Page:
My Rose Bush

I have a rose bush that has bloomed for over thirty years. It produced fragrant, spectacular flowers even when it wasn’t tended to.  Recently all the blooms fell off overnight, leaving nothing but thorns and brown crumpled leaves.  The thorns grew larger and more dangerous everyday, and have left deep cuts on my fingers.  It will take more that a band-aid to help these wounds heal.    It makes me very sad.  It was beautiful rose bush.


10 responses

  1. Unfortunately, I understand all too well.
    My “roses” have suffered a lot over the past couple of years, and I’ve lost many of the bushes. Most have just faded away, blooming less each season, some have suddenly turned to thorns, and have cut me deeply. Some I may be lucky to be rid of, they took so much tending and rarely bloomed, but some…can never be replaced.

    Perhaps the roots of your rose bush are strong enough to bloom again some day.


  2. I kinda thought that perhaps the rosebush was a metaphor for something lost. Or, that the rosebush event happened during a parrellel (spelling) emotional experience.
    Sorry about your lost friendship; it’s hard when someone you thought of as a friend is one no longer. There are wounds and scars, to be sure. I hope the scars get smaller with time and that you plant a new rosebush to help take the place of the old. A wild primrose sort of bush that flowers abundantly, and leaves behind wonderful rosehips for various uses.

    • Phylor, You are right, my Dear! The rosebush is indeed a metaphor for a recently lost friendship. This rosebush is not my Mother, as you might guess…her roses will forever bloom in my heart. But, losing this friendship I talk about, has proven to be more painful than I ever could have imagined. You know me well.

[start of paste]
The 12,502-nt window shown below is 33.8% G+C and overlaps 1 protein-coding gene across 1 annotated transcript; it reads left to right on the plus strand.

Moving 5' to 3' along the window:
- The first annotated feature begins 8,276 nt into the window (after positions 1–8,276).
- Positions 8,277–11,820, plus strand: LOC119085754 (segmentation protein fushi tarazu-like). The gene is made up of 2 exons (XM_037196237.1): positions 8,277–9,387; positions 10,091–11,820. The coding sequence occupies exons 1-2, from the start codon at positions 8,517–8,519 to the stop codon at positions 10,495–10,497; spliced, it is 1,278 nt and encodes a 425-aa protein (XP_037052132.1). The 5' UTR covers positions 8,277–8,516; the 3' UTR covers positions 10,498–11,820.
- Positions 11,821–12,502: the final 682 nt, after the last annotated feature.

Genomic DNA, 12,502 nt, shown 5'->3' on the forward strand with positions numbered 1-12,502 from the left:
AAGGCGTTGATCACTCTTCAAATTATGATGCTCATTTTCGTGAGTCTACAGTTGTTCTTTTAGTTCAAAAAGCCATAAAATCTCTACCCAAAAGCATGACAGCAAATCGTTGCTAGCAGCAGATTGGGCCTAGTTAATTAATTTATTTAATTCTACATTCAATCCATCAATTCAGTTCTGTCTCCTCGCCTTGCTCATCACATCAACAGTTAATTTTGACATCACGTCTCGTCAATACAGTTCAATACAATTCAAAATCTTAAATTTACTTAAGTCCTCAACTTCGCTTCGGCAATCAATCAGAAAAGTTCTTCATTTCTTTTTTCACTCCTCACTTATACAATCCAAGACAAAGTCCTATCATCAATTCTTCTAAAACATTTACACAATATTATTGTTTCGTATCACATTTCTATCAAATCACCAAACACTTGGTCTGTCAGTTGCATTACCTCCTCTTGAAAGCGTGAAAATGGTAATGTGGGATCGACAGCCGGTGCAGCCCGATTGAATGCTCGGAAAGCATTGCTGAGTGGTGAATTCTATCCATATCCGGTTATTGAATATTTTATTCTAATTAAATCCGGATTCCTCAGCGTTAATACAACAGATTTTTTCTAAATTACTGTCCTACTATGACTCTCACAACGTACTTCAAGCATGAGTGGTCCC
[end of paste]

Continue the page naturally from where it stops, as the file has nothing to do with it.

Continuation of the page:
3. I have a rosebush too, for over 45 years, very much the same, it’s faithfulness with returning year after year wan’t any longer dependable, it became weak and dull, but it didn’t leave any deep cuts or scars, but it just didn’t bloom with the same brightness and uniqueness it once had. It’s now fall, and has been cold, it’s leave are sparse, but there it was… a beautiful colorful little rose, telling me there there is hope, strength and a future for my rose, because like my true friend, I never gave up!!

    Great story MO!!! (beh heh heh) ; )

    • Laura. You have no idea what your comment means to me. I have never been much of a gardener, but I do know that if the roots are strong and you give it the rght attention and love, the rose will come back strong and beautiful.

      Thank you my Friend!

  4. I agree with the others. The weather across the U.S. has been unpredictable. Our drought has been the worse in the history of Texas. But Nature has a way of coming back just when darkness falls on everything — kinda like life in general. Even though our eyes concentrate on the thorns right now, the beauty and the wonderful fragrance will be back again in the Spring. There’s always the promise of Hope! (Like running with scissors, Maureen — stay away from the thorns!) Hugs to you!

    • Linny, Thanks for the comment! This little “story” is really about a recently lost friendship. It has been a very painful experience and I just needed towriteabout it. If you re-read it I’m sure you’llpick up onmy emotions. Love, Reenie

  5. This year’s weather has been WEIRD, so don’t fret, dearie. I bet it’ll come back next year. That cold snap earlier this month probably did it. I’ve had my share of thorny cuts. Here’s a kiss to make the boo-boos better. Love ya!

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